Tbh, Blizzard killed Gearscore by implementing iLvl, they could just as easily kill raider.io by implementing some sort of in-game metric for what is your best key. The scores given by raider.io are not complex at all, it'd be quite easy to implement something like that right into the game.
10/27/2018 04:56 AMPosted by Sybianjoy
Well, since you think poorly of players who use raider.io, could you post on your main?

So as a player I can choose to manually block you if raider.io ever gets removed.


Asking OP to post on their main so they can be thoroughly judged and blocked.

Posting on a level 100 with a broken armory.
I circumvent this issue by only running with my guild. Sure maybe I could be doing 10s with elite pugs but I'd rather take that annoying part out and work with the guild to get better as a whole.
Biggest issue ive noticed with raider.io is people are far far far more likely to ragequit than those that dont.
Does their raid progression suggest they're good? (i.e. obvious not carried progression, as in have killed most bosses, at least in heroic, more than once. This is more important than AOTC! It means they're both nice enough to have groups let them stick around and putting enough effort that they're killing bosses week in week out)


Raiding has nothing to do with how well someone knows dungeon mechanics. Learned this the hard way in legion by failing easy keys with over geared raiders.

It's even more useless now that they removed set bonuses and allowed me to stop wasting 2h a week doing this chore.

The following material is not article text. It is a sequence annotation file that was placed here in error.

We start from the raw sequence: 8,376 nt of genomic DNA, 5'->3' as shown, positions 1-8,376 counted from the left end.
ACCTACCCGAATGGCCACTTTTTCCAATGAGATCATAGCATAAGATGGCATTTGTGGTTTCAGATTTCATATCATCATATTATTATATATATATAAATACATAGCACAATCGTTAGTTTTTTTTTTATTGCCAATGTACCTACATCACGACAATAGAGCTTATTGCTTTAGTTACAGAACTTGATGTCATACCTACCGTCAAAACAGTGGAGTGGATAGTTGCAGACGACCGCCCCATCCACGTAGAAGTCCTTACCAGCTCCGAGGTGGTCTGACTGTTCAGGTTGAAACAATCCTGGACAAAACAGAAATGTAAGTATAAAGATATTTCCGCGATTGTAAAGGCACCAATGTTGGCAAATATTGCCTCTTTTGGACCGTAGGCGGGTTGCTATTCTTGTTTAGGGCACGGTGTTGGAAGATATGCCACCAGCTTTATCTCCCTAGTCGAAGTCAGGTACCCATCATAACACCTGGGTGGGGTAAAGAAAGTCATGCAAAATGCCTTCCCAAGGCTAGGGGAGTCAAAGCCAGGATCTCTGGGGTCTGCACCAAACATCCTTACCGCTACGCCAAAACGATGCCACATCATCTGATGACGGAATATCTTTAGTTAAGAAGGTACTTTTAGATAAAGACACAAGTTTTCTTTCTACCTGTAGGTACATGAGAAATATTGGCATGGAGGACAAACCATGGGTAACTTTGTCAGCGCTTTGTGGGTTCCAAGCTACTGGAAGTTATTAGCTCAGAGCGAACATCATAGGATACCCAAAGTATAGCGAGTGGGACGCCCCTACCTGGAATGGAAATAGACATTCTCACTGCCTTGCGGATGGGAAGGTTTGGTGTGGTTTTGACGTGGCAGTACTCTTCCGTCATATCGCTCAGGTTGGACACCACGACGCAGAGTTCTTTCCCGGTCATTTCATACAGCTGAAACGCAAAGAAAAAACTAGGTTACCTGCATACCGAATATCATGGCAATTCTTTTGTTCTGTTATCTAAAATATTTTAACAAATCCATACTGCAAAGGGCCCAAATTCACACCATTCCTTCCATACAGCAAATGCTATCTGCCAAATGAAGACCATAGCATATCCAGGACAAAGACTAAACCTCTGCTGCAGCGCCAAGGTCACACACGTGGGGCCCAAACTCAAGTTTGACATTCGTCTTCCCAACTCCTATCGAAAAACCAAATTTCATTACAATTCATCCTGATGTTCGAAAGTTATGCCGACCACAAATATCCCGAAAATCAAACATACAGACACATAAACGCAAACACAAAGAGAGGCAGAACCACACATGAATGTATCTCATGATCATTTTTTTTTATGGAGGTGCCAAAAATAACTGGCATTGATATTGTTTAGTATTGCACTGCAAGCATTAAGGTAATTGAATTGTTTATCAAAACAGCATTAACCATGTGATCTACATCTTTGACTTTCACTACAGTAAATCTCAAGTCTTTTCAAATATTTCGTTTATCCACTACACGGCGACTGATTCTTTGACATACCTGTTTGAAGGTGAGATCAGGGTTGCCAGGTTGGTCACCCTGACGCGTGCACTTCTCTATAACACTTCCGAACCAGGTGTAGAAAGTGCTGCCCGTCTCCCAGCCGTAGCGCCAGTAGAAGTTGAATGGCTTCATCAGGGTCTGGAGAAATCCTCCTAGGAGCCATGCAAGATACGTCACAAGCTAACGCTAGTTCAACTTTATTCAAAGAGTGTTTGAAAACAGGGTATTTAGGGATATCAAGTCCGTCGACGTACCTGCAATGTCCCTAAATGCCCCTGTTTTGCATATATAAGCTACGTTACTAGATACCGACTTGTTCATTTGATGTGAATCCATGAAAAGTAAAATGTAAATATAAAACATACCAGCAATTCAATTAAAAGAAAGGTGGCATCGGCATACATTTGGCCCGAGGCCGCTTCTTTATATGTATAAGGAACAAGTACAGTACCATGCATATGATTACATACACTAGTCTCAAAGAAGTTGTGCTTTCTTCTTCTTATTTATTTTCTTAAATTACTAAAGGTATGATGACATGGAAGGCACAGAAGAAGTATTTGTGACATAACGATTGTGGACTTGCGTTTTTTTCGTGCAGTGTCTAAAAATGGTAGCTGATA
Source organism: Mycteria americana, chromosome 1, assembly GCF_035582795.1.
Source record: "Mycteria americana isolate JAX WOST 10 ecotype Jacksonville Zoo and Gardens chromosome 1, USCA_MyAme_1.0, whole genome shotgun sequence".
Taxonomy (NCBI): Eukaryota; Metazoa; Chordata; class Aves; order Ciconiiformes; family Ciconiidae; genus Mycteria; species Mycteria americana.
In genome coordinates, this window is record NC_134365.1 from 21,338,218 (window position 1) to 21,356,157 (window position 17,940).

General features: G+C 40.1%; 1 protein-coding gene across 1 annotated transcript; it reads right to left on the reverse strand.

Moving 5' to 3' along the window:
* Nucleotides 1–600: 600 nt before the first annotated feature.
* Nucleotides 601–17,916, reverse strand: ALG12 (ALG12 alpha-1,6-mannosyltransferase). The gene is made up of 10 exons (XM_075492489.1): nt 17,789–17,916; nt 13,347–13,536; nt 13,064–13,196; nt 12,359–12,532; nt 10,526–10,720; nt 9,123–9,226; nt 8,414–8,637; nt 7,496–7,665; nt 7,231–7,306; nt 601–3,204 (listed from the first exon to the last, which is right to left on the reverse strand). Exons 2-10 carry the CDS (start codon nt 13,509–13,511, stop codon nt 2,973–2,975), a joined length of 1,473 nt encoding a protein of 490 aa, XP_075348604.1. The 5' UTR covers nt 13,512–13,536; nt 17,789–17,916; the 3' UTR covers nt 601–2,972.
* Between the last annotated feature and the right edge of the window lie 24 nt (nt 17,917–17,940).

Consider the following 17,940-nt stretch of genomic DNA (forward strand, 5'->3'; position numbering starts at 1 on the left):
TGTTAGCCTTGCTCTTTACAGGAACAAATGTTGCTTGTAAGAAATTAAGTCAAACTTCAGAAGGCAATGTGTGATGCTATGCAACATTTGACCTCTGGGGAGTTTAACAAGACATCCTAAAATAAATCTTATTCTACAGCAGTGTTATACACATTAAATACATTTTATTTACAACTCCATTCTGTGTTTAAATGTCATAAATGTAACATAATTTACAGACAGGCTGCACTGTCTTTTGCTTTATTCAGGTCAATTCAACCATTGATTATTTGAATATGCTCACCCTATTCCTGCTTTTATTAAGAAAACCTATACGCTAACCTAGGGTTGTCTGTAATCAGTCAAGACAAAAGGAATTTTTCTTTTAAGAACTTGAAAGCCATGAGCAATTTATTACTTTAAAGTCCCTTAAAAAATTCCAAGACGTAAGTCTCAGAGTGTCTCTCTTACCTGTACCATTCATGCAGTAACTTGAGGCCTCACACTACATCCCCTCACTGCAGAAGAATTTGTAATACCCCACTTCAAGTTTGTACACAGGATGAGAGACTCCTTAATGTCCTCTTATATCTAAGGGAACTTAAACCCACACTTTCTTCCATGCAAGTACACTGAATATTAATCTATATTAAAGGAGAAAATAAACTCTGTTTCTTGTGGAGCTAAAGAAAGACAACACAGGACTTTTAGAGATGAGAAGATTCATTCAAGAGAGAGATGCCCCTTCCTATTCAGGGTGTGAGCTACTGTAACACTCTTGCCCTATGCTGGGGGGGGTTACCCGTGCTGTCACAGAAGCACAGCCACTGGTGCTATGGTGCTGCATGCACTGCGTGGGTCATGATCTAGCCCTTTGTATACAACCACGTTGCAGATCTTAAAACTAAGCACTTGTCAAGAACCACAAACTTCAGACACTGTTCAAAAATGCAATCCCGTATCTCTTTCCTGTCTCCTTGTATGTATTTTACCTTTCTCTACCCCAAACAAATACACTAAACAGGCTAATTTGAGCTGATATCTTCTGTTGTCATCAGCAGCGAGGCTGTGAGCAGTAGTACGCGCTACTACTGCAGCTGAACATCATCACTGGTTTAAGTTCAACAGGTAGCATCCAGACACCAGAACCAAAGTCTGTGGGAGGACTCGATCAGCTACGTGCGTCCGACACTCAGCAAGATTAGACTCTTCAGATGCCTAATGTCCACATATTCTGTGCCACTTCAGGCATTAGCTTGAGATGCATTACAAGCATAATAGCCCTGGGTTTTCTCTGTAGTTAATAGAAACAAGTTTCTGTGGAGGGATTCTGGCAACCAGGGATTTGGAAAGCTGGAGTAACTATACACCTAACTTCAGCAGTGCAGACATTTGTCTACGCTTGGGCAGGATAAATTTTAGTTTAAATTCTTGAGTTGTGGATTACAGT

10/27/2018 04:21 AMPosted by Onorlin
Whatever happened to creating/joining guilds to meet new friends and just doing content with those in your guild where you've all agreed on a time and day to do it together because, hey it's fun to play games with friends.


Because to many people WoW is not a game. It is their identity.

And playing with people who 'aren't as good as them' is an attack on their identity. Playing with lesser people makes them lesser.
10/27/2018 06:35 AMPosted by Sackless
Raiding has nothing to do with how well someone knows dungeon mechanics. Learned this the hard way in legion by failing easy keys with over geared raiders.

It's even more useless now that they removed set bonuses and allowed me to stop wasting 2h a week doing this chore.

It's not a perfect indicative, but it is one thing you can use. It's better when someone has a lot of dungeon experience you can rely on, but what if they don't? You fallback to raiding.

And if they have a lot of dungeon experience AND raiding experience? That's a plus.

Good raiding progression means, at the very least, "is aware of how to play class at an average level", which allows you to suppose that they'll be playing at least close to what their iLvl suggests they should be playing.

Beware of the carried, though. If someone only has a single kill of every boss, that's not a raider, don't invite! Ever!
10/27/2018 04:43 AMPosted by Onorlin
You play with them and make a judgement based on their performance. Seems pretty simple to me.


But, but, then my score wouldn't be great! I can't allow that!

(Sarcasm)
10/27/2018 05:57 AMPosted by Justinius
10/27/2018 05:51 AMPosted by Rhekkar
You can't just "play with them first" they are randoms from different servers, I can't even properly whisper different servers at times.


Dude, you most certainly CAN play with them first. I'm not saying that this first run is going to be a success for you, only that you can "try out" a player to see if you are compatible. This only seems unreasonable to you because you are part of this "instant gratification" generation who for some reason finds it incredibly difficult to make and keep friends longer than it takes to run a dungeon with them.